interesting comment. Why can't we have pastor and Christian educationist without the seminaries? Where does spiritual gifts come in our thinking?

Sorry, I didn't get your nuance about Theological training is not for *growth's* sake but for nurture's sake.... Hope you will explain.

it may be critical for us to build structures in place to meet that hunger. Here I am bit cautious about 'structures'. What type of structures? Will any form of structure meet the spiritual hunger? It will be good to hear your thoughts on this.

12:07 AM  
Blogger Paul said...

I know that I appreciate SOME of the training I received at seminary BUT not all. SOME of the training has been helpful and I would be struggling mow without it

However, what I did not appreciate was not knowing the relevance of some of the subjects taught and how it would relate to ministry. I hated the "do as you are told", and "figure it out yourself stance" that came without satisfactory explanation of why!!

I was young then and on hindsight I realise that I needed more personal guidance and encouragement - "the come alongside approach" was sorely absent during crucial moments

What I missed in seminary was lecturers who could connect with me on a deeper level and mentor me. All the ones I thought would be able to do this resigned during my 2nd year. It was a big blow to me to see 4 lecturers in particular leave as they were both gifted lecturers as well as good pastors.

It was the MBS crisis time so perhaps this was a major contributing factor. Morale was low and those who remained were preoccupied with other matters

4:04 AM  
Blogger Alex Tang said...

hi Paul,

Thank you for your insight.

I believe you have hit the nail on the head by mentioning relevance and mentoring.

9:49 PM  
Blogger Jason said...

Hi Alex,
The statistic is an interesting one.

"Could it be that theologically trained full time workers are not necessary? And that God is doing well without them?"

Well, for me, it does not matter if a full time worker is theologically trained or not(meaning they attended seminaries and have a diploma/degree or something) in order to carry out God's work. While a person certainly learn quite a bit of stuffs in seminary, I agree with Paul that some stuffs are just not relevant. I had the privilege of doing 2 modules that are relevant to my work(as a non-matriculated student) and I must said I have gained a lot of insight from my lecturers. Especially when their heart beats for the subject at hand and I had the privilege of connecting with one, and gotten some guidance and advice in my journey. It has been most valuable. I share Paul's sentiment.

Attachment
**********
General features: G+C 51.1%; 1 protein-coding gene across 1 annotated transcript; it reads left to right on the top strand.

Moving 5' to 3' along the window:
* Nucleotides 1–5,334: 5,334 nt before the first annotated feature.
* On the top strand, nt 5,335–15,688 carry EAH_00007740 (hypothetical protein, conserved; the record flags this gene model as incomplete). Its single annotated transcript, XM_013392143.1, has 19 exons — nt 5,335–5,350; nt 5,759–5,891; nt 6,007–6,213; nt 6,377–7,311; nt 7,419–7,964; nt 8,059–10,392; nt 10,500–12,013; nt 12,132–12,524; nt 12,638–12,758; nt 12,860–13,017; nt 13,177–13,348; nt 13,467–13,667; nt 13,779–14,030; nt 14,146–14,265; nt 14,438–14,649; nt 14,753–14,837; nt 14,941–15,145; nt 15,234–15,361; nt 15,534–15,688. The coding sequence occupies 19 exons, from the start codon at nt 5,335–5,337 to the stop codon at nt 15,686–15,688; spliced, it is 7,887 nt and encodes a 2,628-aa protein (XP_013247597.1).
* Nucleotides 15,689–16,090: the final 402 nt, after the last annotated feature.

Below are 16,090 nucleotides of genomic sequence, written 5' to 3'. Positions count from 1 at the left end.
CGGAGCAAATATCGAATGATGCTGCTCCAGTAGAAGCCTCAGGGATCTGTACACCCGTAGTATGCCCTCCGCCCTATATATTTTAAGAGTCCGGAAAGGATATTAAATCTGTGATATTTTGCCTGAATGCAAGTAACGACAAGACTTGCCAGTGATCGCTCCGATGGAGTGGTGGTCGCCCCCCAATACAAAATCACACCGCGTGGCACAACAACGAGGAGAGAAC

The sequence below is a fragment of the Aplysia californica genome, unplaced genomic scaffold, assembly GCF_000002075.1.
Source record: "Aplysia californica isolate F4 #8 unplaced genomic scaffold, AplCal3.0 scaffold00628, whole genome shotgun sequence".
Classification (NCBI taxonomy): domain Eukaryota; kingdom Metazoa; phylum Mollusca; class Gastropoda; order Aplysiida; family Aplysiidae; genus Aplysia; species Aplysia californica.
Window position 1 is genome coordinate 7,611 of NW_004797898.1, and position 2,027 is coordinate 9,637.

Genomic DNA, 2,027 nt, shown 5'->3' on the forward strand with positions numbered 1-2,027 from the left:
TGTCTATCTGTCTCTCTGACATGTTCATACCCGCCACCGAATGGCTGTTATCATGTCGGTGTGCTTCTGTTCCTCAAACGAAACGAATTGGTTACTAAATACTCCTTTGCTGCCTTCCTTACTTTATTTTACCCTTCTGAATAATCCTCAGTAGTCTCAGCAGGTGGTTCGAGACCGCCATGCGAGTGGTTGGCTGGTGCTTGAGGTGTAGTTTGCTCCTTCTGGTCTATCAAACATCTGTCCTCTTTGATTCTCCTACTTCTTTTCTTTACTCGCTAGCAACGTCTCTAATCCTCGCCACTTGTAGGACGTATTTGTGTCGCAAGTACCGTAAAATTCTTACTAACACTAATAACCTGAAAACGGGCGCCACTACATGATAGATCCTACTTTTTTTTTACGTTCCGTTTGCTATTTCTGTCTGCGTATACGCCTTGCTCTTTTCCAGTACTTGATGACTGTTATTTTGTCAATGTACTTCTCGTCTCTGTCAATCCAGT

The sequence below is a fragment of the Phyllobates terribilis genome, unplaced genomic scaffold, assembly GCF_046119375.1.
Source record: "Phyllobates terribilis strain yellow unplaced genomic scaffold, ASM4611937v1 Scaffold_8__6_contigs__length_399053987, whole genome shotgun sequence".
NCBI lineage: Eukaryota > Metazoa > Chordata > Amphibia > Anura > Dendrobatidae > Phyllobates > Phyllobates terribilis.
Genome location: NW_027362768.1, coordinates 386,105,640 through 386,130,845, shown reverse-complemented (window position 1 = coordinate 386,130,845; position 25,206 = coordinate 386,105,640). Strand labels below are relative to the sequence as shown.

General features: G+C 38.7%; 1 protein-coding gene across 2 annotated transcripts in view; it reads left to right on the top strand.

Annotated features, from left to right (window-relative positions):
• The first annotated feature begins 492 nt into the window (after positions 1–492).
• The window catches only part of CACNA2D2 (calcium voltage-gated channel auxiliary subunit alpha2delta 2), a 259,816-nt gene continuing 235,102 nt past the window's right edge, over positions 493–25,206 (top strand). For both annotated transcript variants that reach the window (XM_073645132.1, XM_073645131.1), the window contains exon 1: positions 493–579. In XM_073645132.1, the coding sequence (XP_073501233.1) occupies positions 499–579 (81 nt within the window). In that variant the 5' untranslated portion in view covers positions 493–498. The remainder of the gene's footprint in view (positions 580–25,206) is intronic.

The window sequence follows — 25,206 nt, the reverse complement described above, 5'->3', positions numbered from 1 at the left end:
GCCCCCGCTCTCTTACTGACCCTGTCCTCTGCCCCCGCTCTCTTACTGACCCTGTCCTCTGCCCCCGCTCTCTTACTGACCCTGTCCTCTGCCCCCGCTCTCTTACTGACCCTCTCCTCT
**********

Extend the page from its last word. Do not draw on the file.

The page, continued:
I had friends who advise me to get a theo.degree so that if I ever had to work with another Christian organization/church, it qualifies me. While I'm not saying my friend is wrong, nor are Christian organizations/churches wrong in having certain policies at place for protection/assurances, I certainly have reservations in getting a theo.degree for the sake of being qualified for full-time work. We need to ask ourselves whether the knowledge gained is the bonus or the qualification is the bonus.

I certainly do not think a worker needs to be theologically trained for full time work, although in the human eye, a person who is theologically trained seems to have an edge. We must really come back to what is really important - does the person truly loves the Lord? Does he have a good character and is he constantly being transformed to be more like Christ? And sometimes we will never know till we work with the person - and that is why leaders of churches have to really pray and discern who is the person the Lord wants to use, send in the particular area of full-time ministry; theologically trained or not.

And God is certainly doing well with or without them. It's His harvest field; we really need to pray (Matt 9:38) and do our part (John 9:4)

6:58 PM